Publication / decodeDC/ Scripps
September 10, 2014
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Why don’t conservative women’s PACs raise as much money as their Democratic counterparts?

Experience and party support key to donation gap

WASHINGTON, D.C. – When the pro-life group the Susan B Anthony List was first established in the early 1990s, its goal was to raise money for female candidates who supported their social views. As one of the first PACs to appeal socially conservative women candidates, the List had only one clear group to model themselves off of, an organization whose views were the exact opposite of theirs, pro-choice organization Emily’s List.

“It’s a compliment to them honestly. We emulate them but for an opposite goal. We emulate their political technology of electing candidates,” said Marjorie Dannenfelser, president of SBA List, which considers itself a non-partisan organization.

Today conservative leaning PACs like SBA’s have made large strides in establishing themselves as political players and they’ve gotten more support from the Republican party—at least in theory.

Following the 2012 elections the Republican Party released an “autopsy” report called the Growth and Opportunity Project which in detail pronounced the party’s renewed focus on helping women candidates in order to gain women voters.

But despite the changes, conservative women’s PACs still find themselves playing catch-up to the fundraising powerhouse that is Emily’s List.

Let’s look at the numbers.

So far for the 2014 cycle, Emily’s List’s national PAC, Women Vote!, has raised about $5.6 million.

The largest sum on the conservative side? SBA’s sister PAC, Women Speak Out, has raised about $1 million.

“Emily’s list, when it comes in it boosts candidates. It boosts them with party leadership and it boosts them to give them early money.” Kelly Dittmar, a research professor at the Rutgers Center for American Women and Politics (CAWP), told DecodeDC earlier this summer. “There is not a similar entity that does the same thing with the same effectiveness on the republican side.”

Emily’s list was the first PAC of its kind dedicated entirely to electing women with a focus on supporting only pro-choice candidates. Since 1985, the group has established itself as the premiere example for raising money for women’s political campaigns. Emily’s List would not comment for the story.

Currently, there are many PACs registered with the goal of electing Republican or socially conservative women, like the National Federation of Republican Women, ShePAC and Women Lead. But the average amount of funds each of these PACs has raised for 2014 is in the tens of thousands.

Why are Republican women’s PACs lagging so far behind?

For one, experience. Emily’s List has almost a decade more of established experience than SBA List. And other top fundraising conservative women’s PACs have only been around a few years.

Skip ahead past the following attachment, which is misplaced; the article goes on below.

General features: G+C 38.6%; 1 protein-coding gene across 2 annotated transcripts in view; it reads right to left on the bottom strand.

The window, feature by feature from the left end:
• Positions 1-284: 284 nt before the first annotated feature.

“We were formed in 2010—[Emily’s List] was formed in the early 80s,” said Missy Shorey, executive director at Maggie’s List, a PAC that supports fiscally conservative candidates. “But people really didn’t have an answer when it came to a [donating to the] conservative perspective. We’ve come a long way in four years.”

Then of course there’s the issue of fundraising.

Dittmar of Rutgers University says socially conservative-leaning women’s PACS find less support from the Republican Party when compared to those on the other side of the aisle.

“The Democrats believe they have more of an electoral commitment to go out to recruit women which will help get women voters,” she said. “On the Republican side I’m not sure if the leadership has quite got there in terms of electoral incentive.”

Despite the GOP’s self-proclaimed push to focus their efforts on women candidates, it doesn’t show through in the amount of money the PACs have raised.

Marjorie Dannenfelser, president of SBA List, says it’s harder for conservative female candidates to raise campaign funds and amass the type of capital every successful candidate needs in order to have a chance at winning an election

Historically, fundraising has been a big issue for all women candidates. Incumbents often raise the most money, and most incumbents are male.

Women donors also only make up about 30 percent of the overall number of donors and they donate about 20 percent less than male donors, according to a recent study by Rutgers University and the Center for Responsive Politcs. That’s important because, according to the research, female donors tend to support female candidates and their PACs more than male donors.

What hurts conservative women’s PACs the most is the next bit of information: because most of the top female donors are Democrats, the women who do donate, more frequently support Democratic PACs rather than conservative PACS like Maggie’s List or SBA List.

Nevertheless, although they can’t yet claim to have the fundraising prowess of Emily’s List, many leaders of Republican PACs are hopeful that they are introducing a new perspective to their party.

By pushing women as the best type of candidate to talk about issues like abortion, the PACs believe they are proving that women candidates possess a unique quality and outlook that is needed to push the Republican Party ahead politically.

“I think many times [in the past], speaking as a Republican, women candidates have said ‘I am a woman who just happens to be a candidate.’ That was the perspective,” said Shorey of Maggie’s List. “But now femininity is being embraced—it is different. It is strong and millions of dollars are backing and enjoying female candidates. There is a realization that we bring something different to the table and we are here to celebrate that.”